Race, music, and struggle: The Awkwardly Confident life of Flint rap artist Shemy

FLINT, Michigan -- Inside Fosters Coffee in downtown Flint, on a cold, cloudy Wednesday morning, Flint artist Shemy, dressed in a gray Eight One Zero hoodie, blue jeans, and a black baseball cap, tells me about his life. He has left me laughing, bewildered, and inspired. We’ve settled ourselves at the front of Fosters, on display for downtown traffic, and the photographer, joking about how to capture his “good side” in addition to him correcting me on how to pronounce his last name—one of Syrian origin passed down from his father who was adopted.

“Growth is a beautiful thing, and everybody grows at a different rate,” he says when I asked what he wanted people to take away from his music and tumultuous life. “This album, I want [people] to know that that experience is tailored to a bunch of different parts of me. I want them to hear my love for music.”

There’s level-headedness about the rapper, born Nicholas J. Shemes, bred from growing up in Flint and utilizing poetry and music to cope with having divorced parents. Now, nearly two decades later, he’s come to personally understand the roles and responsibilities of being a husband and father—both of which have changed his life for the better. But as we sat downtown shooting photos for this article, exchanging pleasantries, and debating taking tequila shots in celebration of Cinco De Mayo and the release of his album, Awkwardly Confident, the elephant in the room is Shemes’ race. He’s a white man in an industry birthed and heavily influenced by African American culture and experiences.

“Most white people look at [Black] art and culture and see that it stems from pain or environmental circumstances and feel there's a certain coolness to it. This is Black music built by Black people, and I’m a guest in the culture,” he says. “I’ve never tried to be someone I’m not. I never tried to make up stories to make myself look cool, and it’s hard when you have white boys who oversaturate it.”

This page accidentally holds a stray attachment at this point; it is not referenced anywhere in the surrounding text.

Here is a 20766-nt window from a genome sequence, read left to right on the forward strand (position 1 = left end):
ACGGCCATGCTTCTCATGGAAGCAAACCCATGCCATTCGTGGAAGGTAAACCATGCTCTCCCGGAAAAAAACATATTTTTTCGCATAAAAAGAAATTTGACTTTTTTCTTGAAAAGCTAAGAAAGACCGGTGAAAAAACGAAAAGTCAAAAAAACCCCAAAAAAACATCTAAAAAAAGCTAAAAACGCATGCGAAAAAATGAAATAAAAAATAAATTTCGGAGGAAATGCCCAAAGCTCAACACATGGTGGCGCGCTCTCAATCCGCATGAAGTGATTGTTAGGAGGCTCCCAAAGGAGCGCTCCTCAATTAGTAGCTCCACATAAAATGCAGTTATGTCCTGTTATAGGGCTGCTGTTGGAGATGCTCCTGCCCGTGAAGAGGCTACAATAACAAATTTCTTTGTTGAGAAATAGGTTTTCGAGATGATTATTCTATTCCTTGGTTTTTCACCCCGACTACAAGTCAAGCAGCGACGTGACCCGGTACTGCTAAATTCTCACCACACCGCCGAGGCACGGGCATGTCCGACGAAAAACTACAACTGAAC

And yet it isn’t because of his race that’s allowed him to team up with some of the city's best talents: King Ca$hes, Brelia Renee, Ace Gabbana, Jeff Skigh, Alex Kidd, and Furillostar. It is, in many ways, the result of his life story—one saturated in experiences of being the only white kid in predominantly African American spaces and in situations that could’ve found Shemy in prison or the grave.

“I have a lot of issues that stem from my childhood and even more from my adolescence because I didn’t take the trajectory that was probably laid out for me,” he says with a half-smile. “I had just turned 18, and I’m at a house party, and me and this guy had issues. One of my boys threw a bottle and hit his girlfriend. So he pulled out a gun and shot through the window. Just crazy stuff like that.”

As a child, Shemy found himself immersed in music, and the aspirations of being a rapper kicked in. Fascinated by Tupac’s Brenda’s Baby and a LL Cool J and J. Lo song, in middle school, he started writing songs to instrumentals he downloaded off Limewire before disclosing to his mother that he wanted to record music. He began calling major and local record labels, leaving voicemails that consisted of him freestyle rapping. His breakthrough came from a studio in Fenton who “I don’t know what it was about that day, but he was like, ‘yeah, you want to record a song? You come out here, and I’ll let you record your first song for free.’” The addictive nature of recording and his passions overtook his desire to go to school. In the middle of eighth grade, he convinced his mother to let him be home-schooled and, with the blessings of his estranged father, pursued music full-time.